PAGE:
“I have Parking Lot Repulsion Syndrome. The whole concept of P.L.A.S. is so wrong.” – Bob Ragain, 1988 MB Unimog, 1971 Alaskan 10′ NCO
“Yes.” – E. & N. Stackman, 2012 Dodge Ram 3500, 2004 Lance 1050
“Yes, we stay at Cracker Barrel restaurants. Every Cracker Barrel I believe offers overnight parking. The nice thing about this is that their parking lots are not very well suited for larger RVs. Truck campers on the other hand fit right in. Also, I don’t know if Cracker Barrel has a deal with law enforcement, but there are always a few Sheriff and Police cruisers in the parking lots in the morning. We feel extra secure with them around.” – Lucien Langlois, 2012 Ford F250, 2004 Lance 1025
“No, I think it is a slap in the face of campgrounds to stay and then wait a few days and go use their dump.” – Kenneth Wright, 2006 Dodge 2500, Cummins, 2011 Travel Lite 960
“We’re so addicted that we take pride in not paying for any campgrounds on a seven day or shorter trip. We’re both constantly checking out abandoned buildings or newer buildings with no occupant.
We prefer to avoid Walmart due to the noise. There’s always either a lot cleaner or employees driving around all night. Sometimes you can find a quiet place behind a strip mall, Home Depot, or Lowes. Be sure to avoid the loading docks. We even put exceptional places in our GPS saved area for future reference.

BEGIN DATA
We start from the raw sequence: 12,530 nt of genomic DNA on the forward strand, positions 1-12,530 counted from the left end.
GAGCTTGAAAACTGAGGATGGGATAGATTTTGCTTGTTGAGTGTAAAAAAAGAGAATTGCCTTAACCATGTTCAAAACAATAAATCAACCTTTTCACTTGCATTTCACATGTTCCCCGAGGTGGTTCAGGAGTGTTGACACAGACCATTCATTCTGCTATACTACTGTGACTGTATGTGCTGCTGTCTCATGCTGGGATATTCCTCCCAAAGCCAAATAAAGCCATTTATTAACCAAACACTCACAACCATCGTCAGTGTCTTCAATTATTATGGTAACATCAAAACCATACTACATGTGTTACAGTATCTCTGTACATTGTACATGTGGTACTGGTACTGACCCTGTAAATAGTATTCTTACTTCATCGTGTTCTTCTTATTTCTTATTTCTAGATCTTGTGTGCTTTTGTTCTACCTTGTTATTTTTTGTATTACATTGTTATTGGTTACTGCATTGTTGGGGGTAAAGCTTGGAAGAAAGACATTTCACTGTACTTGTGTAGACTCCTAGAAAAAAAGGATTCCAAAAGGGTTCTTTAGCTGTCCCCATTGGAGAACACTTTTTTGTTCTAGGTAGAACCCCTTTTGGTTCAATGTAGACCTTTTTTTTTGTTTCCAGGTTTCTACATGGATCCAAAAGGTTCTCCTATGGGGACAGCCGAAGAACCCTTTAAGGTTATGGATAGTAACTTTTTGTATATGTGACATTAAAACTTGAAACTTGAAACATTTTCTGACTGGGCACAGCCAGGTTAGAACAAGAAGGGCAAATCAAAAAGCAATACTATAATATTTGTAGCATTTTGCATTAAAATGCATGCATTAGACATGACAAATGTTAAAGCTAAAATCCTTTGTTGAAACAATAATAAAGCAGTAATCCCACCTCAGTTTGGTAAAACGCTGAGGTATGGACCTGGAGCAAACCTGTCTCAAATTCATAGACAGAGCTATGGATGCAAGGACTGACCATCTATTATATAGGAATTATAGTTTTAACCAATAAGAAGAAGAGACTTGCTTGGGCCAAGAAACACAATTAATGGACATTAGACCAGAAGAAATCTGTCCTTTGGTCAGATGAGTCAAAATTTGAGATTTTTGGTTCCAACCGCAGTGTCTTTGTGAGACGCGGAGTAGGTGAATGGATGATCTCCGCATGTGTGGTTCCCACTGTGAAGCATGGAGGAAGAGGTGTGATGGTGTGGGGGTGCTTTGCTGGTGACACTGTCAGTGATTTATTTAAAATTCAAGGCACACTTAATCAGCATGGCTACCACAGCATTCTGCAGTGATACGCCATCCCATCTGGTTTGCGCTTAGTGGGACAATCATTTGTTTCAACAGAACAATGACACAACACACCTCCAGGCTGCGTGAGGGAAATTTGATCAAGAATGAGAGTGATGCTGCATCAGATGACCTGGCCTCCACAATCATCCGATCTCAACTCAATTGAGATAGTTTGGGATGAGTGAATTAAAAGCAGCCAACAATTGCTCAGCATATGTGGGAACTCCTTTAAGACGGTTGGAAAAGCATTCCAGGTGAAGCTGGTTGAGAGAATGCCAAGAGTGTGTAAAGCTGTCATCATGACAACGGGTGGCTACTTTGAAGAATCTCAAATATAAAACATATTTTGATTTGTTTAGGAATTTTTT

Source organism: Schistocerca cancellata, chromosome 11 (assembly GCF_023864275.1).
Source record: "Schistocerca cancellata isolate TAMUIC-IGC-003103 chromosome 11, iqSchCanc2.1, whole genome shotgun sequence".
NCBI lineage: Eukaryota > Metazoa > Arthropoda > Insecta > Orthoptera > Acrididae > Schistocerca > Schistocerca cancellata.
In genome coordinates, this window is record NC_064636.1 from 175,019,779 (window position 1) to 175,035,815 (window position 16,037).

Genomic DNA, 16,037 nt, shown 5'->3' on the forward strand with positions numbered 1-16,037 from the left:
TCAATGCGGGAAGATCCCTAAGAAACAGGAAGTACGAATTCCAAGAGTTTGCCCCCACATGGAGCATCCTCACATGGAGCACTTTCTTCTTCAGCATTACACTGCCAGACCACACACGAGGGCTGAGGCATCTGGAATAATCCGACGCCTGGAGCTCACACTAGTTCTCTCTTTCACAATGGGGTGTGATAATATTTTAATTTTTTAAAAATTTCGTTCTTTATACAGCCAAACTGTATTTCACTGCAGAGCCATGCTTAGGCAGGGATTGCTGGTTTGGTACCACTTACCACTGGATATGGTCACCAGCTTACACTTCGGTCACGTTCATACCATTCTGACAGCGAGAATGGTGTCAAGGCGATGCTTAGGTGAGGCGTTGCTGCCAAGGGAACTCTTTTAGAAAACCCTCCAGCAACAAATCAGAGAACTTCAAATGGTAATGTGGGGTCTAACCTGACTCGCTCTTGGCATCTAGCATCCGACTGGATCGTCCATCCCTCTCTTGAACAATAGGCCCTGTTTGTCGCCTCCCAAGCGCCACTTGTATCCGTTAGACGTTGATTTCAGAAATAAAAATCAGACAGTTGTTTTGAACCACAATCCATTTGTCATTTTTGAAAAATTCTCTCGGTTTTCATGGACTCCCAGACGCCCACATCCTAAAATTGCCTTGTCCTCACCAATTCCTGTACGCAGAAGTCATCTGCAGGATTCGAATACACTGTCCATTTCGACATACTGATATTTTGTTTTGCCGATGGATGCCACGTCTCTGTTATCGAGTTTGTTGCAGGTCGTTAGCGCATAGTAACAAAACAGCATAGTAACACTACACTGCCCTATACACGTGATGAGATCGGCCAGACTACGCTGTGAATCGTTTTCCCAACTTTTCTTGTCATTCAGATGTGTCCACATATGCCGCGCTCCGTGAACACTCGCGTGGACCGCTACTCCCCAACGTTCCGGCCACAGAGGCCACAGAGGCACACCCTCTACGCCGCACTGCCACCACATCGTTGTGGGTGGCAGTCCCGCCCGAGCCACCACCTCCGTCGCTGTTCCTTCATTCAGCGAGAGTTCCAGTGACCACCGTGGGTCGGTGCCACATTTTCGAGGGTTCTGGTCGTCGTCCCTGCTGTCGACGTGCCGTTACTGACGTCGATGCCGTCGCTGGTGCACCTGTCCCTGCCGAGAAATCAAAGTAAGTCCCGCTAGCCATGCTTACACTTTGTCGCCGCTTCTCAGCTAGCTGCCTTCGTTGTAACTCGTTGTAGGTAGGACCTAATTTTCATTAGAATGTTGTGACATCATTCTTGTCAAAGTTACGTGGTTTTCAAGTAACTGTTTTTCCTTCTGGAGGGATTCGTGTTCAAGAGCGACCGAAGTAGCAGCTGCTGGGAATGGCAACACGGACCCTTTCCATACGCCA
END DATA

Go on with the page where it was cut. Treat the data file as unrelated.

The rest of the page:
We are self-reliant with one 130 watt solar panel and satellite television (which also requires finding a clear southeast exposure when hunting for that night’s free spot). I keep a compass in the console to make sure I have clear shot at 140′ before we stop. It’s fun and makes up a little for $4.20 diesel. See you on the road” – Jim Cornwell, 2011 Chevy Siverado 3500, 2012 Lance 1191
“I have P.L.A.S. I will park in a parking lot overnight without any qualms. I would also be willing to park anywhere off the side of the road if I feel it is safe. Generally, I will park anywhere that I don’t feel funny about staying for the night.” – Bob Chan, 1989 Ford F250, 1988 Lance 780
“No.” – Randall Rice, 2012 GMC 3500, 2002 Bigfoot 10.5
“I do not like when people use the term camping when parking in Walmart or any other parking lot. We are parking and not camping in these lots.” – Marcel Hebert, 2007 Ford F350, 2006 Cardenal 5th wheel
“Not sure if it’s an addiction, but a normal scheduled stopover for us roughly half-way to the annual Camp Grayling Michigan Historic Artillery Match from our home in Pennsylvania is Cabela’s in Dundee, Michigan. They have a dedicated parking area for RVs, a dump station, and welcome overnighters. Plus, you get to go shopping at Cabela’s the next morning, and eat at their great cafe, if you choose, before resuming the journey. I believe this is a feature of all the Cabela’s stores, and I wouldn’t hesitate to take advantage of it if I was near one of their stores.” – John and Marylou Wells, 2010 Chevy 3500HD, 2012 Chalet Ascent S100F